Digger is the narrator and titular character. Her name is short for Digger of Unnecessarily Convoluted Tunnels. She is a wombat who likes engineering and is not at all a fan of gods or magic. She is also our steady voice of reason guiding us through a bizarre and irrational world. Her gender is not immediately apparent (in no small part due to her being a wombat) but it’s also not especially relevant. Digger’s androgynous nature ultimately makes her more easy to relate to.

At the center of the story is a matriarchal tribe of hyenas that Digger becomes entangled with. Creating a matriarchal tribe of hunters (which my spell check just tried to change to patriarchal) is no simple task. It’s not just “what applies to males in human society now applies to females here.” Vernon does this meticulously through mythology and ritual (and probably lots of research on spotted hyenas actual matriarchal society). We learn that female hunter in the hyena tribe will typically lose her first born child, and surviving first born children are considered special because of this. They also have a custom of excommunicating shamed members of their tribe. This and much of the hyena lore is revealed through Ed, an excommunicated male hyena that Digger befriends. Eventually Digger also becomes acquainted with the hunter Grim Eyes, who at first wants to eat her before they become reluctant allies. The way Grim Eyes is presented as a bit of a meathead, and is obliviously patronizing to their male guide Herne, leads to some thoroughly enjoyable banter.

Lastly there are the two actual human characters. First we have Murai, a faithful servant of Ganesh and a member of The Veiled. Subverting the typical fantasy quest of a protagonist fulfilling a glorious destiny, Mauri is neither the protagonist nor is her destiny glorious. It’s more like a curse than anything else. Her encounter with a god has left her broken, but her condition resembles the symptoms of Post Traumatic Stress Disorder. While she is a true believer and follower of Ganesh, her story becomes one of finding her own voice. There is also leader of the Veiled, Captain Jhalm. In many ways, his place in the story is a perfect example of using toxic masculinity as a villain. While he is not the chief antagonist, his misplaced commitment to serve all of the gods consistently causes harm and creates unnecessary obstacles. This comes to a head when he faces off with hyena clan leader Boneclaw Mother. As he is about to kill one of his own soldiers in order to save a dying god, he’s met with her biting wisdom: “a god that demands the life of a child is not a god worth saving.”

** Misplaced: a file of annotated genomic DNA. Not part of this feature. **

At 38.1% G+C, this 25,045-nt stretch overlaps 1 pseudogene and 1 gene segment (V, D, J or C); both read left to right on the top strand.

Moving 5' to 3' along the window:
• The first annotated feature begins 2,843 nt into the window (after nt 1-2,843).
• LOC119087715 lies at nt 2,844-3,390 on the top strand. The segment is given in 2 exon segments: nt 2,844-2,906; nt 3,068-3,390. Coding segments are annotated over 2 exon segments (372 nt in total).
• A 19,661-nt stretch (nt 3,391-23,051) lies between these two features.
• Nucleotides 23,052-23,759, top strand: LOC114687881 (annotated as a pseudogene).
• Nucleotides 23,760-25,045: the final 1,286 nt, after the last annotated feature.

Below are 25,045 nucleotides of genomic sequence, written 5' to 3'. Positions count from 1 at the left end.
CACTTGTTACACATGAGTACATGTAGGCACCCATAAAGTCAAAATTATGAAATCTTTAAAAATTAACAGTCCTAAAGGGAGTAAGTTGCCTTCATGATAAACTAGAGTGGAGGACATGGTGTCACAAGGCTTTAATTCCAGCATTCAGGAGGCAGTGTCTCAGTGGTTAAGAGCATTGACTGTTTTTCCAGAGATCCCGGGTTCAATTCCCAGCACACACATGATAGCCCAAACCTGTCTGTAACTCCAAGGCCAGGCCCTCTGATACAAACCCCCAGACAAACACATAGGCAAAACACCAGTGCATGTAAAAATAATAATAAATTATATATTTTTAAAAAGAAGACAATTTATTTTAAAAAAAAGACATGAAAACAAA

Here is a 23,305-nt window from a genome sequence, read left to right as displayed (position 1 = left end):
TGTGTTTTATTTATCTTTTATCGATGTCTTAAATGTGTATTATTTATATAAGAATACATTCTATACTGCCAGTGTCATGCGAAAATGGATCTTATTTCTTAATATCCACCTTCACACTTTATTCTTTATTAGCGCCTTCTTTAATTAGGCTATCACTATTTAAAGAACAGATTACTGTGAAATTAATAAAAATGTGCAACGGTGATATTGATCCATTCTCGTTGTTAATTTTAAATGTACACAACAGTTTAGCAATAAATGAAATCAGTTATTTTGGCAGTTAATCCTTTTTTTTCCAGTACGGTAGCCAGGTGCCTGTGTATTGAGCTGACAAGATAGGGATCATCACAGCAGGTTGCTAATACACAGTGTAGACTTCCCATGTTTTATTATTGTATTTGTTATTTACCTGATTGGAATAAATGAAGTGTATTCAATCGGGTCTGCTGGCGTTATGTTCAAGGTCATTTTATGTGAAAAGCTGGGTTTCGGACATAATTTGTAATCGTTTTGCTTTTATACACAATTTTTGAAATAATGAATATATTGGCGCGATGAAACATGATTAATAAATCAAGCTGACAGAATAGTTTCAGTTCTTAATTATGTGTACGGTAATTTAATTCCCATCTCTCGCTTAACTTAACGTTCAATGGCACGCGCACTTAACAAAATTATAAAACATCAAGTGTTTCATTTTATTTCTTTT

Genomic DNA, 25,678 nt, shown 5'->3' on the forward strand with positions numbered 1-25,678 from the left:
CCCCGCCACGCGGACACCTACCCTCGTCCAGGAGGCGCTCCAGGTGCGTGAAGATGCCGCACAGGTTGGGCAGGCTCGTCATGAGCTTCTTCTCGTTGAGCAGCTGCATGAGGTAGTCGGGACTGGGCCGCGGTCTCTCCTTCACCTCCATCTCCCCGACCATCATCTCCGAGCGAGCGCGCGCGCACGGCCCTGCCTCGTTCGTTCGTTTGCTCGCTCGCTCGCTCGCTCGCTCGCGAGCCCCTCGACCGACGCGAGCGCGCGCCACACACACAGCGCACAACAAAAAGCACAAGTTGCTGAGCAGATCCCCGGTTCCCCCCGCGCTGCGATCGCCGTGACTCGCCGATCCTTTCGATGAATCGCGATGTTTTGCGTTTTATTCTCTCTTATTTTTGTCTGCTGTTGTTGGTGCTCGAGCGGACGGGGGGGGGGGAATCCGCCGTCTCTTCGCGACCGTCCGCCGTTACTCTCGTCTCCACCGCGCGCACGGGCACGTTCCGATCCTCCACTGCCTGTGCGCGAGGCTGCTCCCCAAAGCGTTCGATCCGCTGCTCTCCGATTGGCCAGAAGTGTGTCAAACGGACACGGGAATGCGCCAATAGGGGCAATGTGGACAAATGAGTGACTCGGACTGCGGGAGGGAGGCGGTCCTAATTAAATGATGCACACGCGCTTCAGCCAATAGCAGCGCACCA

It wasn’t until after I sat down to write this article that I realized how difficult it is to articulate exactly what I love about the gender subversion and obscurities in this story. This is in no small part because it casts a wide net. I didn’t even get to touch on Shadowchild (a genderless feral demon child who asks lots of questions) or Ganesh (the avatar of a male god whose voice I always find myself reading as female). There’s so much detail in every culture encountered in this epic. It’s so densely packed with nuanced characters and blurred gender lines that it’s hard to focus on just one. It isn’t just one character or one central theme, it’s a whole world. But here is the best part: you don’t have to take my word for it. It’s still free to read on the original webcomic site, or you can pick up the new omnibus edition.